"All those prawn cocktails for nothing; never have so many crustaceans died in vain." In one of the best political gags of recent times, Michael Heseltine ridiculed Labour's "prawn cocktail offensive" in the City as it tried to shake off its anti-business image.
The year was 1992, and the pre-election offensive was being led by Neil Kinnock and his shadow Chancellor, John Smith. Coincidentally, Labour was committed to a rise in national insurance contributions, the issue dominating this year's campaign. Then, the proposed rise in NI and a planned 50p rate of income tax deterred many in the City and in business from succumbing to Labour's soothing noises.
In 1997, Tony Blair and Gordon Brown eventually won their confidence by ditching the symbolic 50p tax rate, pledging to stick to the Tories' spending plans for two years and offering the trade unions "fairness, not favours". After winning power, New Labour handed control of interest rates to the Bank of England and extolled the virtues of "light touch" City regulation – the latter proving to be a mistake in the financial crisis, Cabinet ministers admit.
Now the wheel has come full circle: another proposed rise in NI seems to have alienated the business community. Yesterday, 54 Scottish company bosses added their names to the 81 who had already come out against Labour's "tax on jobs". To make matters worse, there were plenty of headlines this week saying Labour was "at war" with business, after Mr Brown and Lord Mandelson said the bosses had been "deceived" and some of them hit back with knobs on.
The endorsement by so many business leaders – no doubt after a bit of cajoling by the eager beavers at Conservative Campaign Headquarters – validated the Tory attacks on Labour.
Third party endorsements are even more valuable at a time when the reputation of politicians is so low. Tory officials are delighted with the "branding" that the business leaders gave them, not least because the firms included trusted brands like Sainsbury and Marks & Spencer.
Yet all is not quite what it seems. The business figures do not want to see their firms' NI bill rise. The Tories offered them the choice between that and nebulous attack on "government waste" and – surprise, surprise – they preferred the latter.
Although they were not saying "vote Tory", some bosses no doubt judged there was safety in numbers and that it would be in their commercial interests to be on good terms with the party most likely to form the next government. Some are natural Tories whose relationship with Labour was just business, not personal. Indeed, some of the 23 original signatories of the original letter to the Tory-supporting Daily Telegraph may pop up as new Tory peers if Mr Cameron wins the election.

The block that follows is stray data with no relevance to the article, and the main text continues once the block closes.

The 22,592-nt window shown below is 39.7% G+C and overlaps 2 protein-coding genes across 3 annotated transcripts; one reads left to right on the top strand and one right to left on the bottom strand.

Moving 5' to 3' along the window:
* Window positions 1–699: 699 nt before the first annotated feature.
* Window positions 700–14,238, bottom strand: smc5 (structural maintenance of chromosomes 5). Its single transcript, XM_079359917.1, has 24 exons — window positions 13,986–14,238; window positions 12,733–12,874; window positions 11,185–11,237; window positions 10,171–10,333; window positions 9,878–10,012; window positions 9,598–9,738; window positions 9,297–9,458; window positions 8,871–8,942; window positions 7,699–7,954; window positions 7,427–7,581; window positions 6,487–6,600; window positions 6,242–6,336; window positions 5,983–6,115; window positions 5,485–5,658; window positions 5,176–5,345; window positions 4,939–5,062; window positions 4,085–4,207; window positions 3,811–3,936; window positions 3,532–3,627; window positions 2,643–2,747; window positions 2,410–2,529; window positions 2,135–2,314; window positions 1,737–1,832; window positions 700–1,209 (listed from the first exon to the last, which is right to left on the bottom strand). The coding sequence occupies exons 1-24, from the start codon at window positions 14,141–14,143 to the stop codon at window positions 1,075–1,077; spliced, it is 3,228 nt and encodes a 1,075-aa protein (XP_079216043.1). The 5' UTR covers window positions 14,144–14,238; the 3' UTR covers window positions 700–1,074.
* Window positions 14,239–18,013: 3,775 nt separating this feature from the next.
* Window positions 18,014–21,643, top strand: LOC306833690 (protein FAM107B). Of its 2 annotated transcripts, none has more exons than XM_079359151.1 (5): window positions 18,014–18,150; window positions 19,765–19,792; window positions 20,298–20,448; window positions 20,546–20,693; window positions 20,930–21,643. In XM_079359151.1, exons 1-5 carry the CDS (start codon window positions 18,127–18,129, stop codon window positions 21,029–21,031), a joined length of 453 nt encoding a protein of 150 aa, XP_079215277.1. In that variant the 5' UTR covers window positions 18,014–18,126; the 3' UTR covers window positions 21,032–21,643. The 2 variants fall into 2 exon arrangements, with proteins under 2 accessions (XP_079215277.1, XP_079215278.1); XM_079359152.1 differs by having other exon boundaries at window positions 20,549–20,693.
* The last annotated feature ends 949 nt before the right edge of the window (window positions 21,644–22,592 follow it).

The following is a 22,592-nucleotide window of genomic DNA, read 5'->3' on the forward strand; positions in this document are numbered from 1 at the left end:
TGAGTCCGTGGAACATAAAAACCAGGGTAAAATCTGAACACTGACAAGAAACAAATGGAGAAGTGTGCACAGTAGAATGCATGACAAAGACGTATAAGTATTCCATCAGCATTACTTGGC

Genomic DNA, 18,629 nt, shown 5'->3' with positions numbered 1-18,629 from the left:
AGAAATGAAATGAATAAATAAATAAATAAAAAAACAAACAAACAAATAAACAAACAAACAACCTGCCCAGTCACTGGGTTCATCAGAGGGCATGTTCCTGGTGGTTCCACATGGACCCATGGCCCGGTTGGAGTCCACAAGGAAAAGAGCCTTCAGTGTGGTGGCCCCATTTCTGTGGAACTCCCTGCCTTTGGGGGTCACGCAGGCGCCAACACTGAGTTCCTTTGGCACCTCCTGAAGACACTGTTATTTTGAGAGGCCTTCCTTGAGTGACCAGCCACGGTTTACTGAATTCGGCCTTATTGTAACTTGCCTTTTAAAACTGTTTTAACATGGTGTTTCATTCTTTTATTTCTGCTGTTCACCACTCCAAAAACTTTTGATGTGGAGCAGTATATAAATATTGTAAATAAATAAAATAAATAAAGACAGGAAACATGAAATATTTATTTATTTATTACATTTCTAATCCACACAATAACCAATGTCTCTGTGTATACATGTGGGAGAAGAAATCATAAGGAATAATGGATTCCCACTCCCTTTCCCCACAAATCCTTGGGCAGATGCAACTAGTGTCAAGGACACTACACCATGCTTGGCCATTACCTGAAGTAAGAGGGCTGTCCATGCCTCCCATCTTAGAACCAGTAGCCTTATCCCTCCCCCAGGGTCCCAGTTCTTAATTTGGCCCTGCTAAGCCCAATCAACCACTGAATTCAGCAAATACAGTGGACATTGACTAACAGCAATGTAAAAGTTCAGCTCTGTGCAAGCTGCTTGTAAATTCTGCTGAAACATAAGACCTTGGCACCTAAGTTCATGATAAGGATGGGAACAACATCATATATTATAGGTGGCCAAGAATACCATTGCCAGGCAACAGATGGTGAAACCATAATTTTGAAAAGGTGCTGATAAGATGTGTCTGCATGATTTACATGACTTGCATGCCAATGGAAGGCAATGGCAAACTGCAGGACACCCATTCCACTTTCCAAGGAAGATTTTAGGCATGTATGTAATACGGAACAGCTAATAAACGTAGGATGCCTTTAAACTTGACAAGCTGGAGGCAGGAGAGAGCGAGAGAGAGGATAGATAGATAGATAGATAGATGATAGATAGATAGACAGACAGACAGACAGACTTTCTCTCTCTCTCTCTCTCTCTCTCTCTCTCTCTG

I suspect that the company bosses who attacked the NI rise feel just as angry about Labour's decision to bring in a 50p top rate of tax on earnings of over £150,000 a year – another echo of 1992 – which took effect last week and will hit most, if not all, of them personally. They wouldn't shout that from the rooftops: attacking a "tax on jobs" is much more likely to win public sympathy.
Despite the headlines, the marriage of convenience between Labour and business is not over. Ironically, business figures have been, for the most part, happy with interventionist measures such as the car scrappages and "time to pay" (tax) schemes the Government adopted during the recession. It is even more ironic that Lord Mandelson has attracted their fire over NI.
Most bosses he meets seem to regard him as a good Business Secretary who "gets" his brief. The thing they bend his ear about is the need to tackle the £167bn deficit in the public finances. Which, of course, is precisely what the NI increase is designed to do, and which was the Tories' top priority until they veered off down the populist route of reversing most of the NI rise. This gives Labour strategists a ray of hope of seizing the moral high ground on the deficit.
They sensed a turning point yesterday when the spotlight fell on the job cuts implied by the £6bn of "efficiency savings" the Tories need to halt the NI increase. Most bosses would probably warm to Lord Mandelson's "industrial activism" strategy – not a return to Old Labour's "picking winners" but a rebalancing after the dangers of a free market approach were exposed by the crisis and a way of nurturing industries that will create jobs in an economy less dependent on financial services.
How damaging is the bosses' intervention in the real world? Although the Tories were careful not to jump into bed with the Royal Bank of Scotland and Lloyds, the gap between salaries at the top and the bottom has widened. Public anger over the bail-out of the banks after they created the crisis may reduce the value of the business currency on the political markets. Voters are not stupid: many will recognise the self-interest the bosses have in avoiding a tax rise.
People would be even less sympathetic to the company chiefs if they knew how miffed they were about the 50p income tax rate. The "business vote" might be less important than the Tories hope and Labour fears.Reuse content